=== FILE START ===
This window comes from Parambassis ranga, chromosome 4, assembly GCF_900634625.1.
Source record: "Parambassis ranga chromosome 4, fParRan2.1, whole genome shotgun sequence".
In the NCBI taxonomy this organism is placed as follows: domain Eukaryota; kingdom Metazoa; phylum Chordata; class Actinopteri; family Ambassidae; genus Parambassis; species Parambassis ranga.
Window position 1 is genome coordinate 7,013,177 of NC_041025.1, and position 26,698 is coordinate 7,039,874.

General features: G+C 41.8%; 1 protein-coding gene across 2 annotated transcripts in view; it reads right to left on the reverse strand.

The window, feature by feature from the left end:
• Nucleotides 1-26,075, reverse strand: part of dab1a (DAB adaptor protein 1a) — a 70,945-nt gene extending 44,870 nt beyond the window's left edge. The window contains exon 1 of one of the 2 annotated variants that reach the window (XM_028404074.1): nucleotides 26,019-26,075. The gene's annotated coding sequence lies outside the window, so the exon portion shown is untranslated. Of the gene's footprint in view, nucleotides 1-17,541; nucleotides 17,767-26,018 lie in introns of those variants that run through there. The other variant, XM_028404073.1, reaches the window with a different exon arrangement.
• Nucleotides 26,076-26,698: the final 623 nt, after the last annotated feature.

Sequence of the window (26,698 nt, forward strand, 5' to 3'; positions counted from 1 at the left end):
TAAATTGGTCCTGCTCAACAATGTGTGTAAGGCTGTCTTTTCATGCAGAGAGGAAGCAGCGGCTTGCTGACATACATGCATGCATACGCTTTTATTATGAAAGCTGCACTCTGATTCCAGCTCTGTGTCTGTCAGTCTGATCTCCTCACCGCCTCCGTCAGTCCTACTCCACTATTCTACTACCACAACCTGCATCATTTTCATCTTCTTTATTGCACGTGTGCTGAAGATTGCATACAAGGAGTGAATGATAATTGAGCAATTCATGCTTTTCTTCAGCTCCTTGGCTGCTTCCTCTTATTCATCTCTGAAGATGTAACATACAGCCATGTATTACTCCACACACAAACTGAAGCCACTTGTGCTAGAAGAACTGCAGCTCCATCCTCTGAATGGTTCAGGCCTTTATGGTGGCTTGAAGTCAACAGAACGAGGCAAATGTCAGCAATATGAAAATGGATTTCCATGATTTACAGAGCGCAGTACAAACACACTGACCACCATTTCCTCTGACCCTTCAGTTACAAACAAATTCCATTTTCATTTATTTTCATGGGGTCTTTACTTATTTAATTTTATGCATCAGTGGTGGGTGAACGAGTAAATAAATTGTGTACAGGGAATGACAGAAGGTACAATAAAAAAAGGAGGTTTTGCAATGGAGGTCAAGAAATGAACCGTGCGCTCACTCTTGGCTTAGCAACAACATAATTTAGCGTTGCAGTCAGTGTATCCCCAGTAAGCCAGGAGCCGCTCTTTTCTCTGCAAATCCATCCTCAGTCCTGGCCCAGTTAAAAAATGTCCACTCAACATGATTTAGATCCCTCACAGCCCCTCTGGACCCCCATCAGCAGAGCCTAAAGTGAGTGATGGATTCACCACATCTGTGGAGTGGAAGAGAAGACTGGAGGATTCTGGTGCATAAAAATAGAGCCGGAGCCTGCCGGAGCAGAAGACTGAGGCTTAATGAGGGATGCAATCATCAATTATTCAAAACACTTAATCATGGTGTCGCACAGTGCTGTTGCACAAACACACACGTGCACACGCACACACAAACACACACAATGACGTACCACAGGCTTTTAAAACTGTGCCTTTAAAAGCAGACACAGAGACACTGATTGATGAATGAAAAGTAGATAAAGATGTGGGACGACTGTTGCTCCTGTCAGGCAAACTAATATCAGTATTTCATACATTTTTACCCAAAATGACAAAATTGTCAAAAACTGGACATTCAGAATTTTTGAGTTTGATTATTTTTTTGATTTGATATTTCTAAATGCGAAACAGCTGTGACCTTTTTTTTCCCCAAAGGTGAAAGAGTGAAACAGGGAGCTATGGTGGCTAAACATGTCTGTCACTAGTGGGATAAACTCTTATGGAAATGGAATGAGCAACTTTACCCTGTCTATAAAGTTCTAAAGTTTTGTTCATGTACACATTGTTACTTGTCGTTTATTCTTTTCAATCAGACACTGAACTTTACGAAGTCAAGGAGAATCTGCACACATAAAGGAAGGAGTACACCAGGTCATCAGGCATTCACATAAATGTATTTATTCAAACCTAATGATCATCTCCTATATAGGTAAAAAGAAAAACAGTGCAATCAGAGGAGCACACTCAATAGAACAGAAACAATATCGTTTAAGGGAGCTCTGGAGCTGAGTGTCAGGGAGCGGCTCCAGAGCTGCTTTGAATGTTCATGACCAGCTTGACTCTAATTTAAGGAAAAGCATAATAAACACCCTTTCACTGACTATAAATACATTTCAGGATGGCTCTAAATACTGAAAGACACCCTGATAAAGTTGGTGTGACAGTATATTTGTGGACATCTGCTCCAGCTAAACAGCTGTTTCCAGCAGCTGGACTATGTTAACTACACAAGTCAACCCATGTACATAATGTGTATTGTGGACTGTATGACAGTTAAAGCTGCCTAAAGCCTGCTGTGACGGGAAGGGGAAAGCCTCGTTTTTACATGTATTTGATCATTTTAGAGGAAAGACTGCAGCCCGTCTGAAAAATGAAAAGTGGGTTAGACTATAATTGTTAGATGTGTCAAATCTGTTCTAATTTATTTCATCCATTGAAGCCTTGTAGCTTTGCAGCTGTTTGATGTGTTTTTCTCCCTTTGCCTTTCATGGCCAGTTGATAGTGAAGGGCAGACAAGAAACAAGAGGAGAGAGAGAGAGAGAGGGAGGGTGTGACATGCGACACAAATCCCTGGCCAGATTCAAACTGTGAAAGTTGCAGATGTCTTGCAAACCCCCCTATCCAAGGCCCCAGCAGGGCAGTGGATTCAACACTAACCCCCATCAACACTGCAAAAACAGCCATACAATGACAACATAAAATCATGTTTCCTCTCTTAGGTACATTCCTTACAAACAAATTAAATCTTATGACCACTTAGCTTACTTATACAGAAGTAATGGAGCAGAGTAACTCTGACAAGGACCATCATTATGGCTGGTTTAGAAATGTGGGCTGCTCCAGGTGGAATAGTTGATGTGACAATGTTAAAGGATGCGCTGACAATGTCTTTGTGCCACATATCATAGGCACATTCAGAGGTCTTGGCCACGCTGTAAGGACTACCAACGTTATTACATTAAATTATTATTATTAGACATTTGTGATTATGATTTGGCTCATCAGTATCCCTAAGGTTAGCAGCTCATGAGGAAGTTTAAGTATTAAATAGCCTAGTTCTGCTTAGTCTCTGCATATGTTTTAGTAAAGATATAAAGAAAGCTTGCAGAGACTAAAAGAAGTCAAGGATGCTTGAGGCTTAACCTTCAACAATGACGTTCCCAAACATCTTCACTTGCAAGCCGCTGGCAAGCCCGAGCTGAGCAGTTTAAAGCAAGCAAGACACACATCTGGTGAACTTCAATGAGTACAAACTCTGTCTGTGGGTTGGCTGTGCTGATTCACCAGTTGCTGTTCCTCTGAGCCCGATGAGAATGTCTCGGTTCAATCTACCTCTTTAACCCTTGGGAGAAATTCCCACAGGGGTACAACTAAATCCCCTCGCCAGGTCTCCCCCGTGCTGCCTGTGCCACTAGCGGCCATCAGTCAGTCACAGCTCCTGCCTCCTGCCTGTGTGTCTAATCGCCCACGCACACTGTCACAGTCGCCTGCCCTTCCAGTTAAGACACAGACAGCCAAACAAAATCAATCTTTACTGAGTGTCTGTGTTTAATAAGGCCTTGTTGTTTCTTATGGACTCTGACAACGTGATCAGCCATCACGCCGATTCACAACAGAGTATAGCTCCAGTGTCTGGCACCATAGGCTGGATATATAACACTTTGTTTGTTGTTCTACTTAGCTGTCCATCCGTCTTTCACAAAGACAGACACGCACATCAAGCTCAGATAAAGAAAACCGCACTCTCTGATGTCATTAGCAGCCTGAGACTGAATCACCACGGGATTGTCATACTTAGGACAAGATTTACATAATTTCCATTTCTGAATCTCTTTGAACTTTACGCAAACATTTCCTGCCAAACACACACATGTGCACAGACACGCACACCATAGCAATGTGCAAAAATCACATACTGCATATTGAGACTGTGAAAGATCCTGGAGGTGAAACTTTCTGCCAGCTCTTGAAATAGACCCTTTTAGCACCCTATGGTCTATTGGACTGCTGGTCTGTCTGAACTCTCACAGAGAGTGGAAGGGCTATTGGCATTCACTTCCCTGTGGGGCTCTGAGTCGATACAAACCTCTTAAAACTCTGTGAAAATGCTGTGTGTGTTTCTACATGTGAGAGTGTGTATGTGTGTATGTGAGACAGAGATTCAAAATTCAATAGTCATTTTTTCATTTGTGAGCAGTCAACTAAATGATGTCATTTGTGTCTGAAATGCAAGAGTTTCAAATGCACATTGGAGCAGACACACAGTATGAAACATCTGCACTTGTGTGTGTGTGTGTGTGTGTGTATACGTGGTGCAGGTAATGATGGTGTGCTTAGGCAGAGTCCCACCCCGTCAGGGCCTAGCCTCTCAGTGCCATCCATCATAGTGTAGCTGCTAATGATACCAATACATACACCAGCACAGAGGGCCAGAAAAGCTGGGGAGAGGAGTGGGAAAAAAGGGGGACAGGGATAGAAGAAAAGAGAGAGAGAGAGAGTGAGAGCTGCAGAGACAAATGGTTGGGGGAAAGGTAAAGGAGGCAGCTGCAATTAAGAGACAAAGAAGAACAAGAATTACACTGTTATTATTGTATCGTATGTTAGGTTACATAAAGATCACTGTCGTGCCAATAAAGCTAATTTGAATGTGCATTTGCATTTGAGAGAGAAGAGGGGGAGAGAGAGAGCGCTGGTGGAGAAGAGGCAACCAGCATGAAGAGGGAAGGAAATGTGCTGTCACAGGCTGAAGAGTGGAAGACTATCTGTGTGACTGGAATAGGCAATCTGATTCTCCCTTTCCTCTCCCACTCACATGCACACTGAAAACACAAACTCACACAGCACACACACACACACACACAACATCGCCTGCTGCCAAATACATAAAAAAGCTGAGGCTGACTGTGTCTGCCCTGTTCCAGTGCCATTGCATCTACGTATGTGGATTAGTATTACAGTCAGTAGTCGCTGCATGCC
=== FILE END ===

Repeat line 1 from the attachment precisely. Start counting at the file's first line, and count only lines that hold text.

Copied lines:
This window comes from Parambassis ranga, chromosome 4, assembly GCF_900634625.1.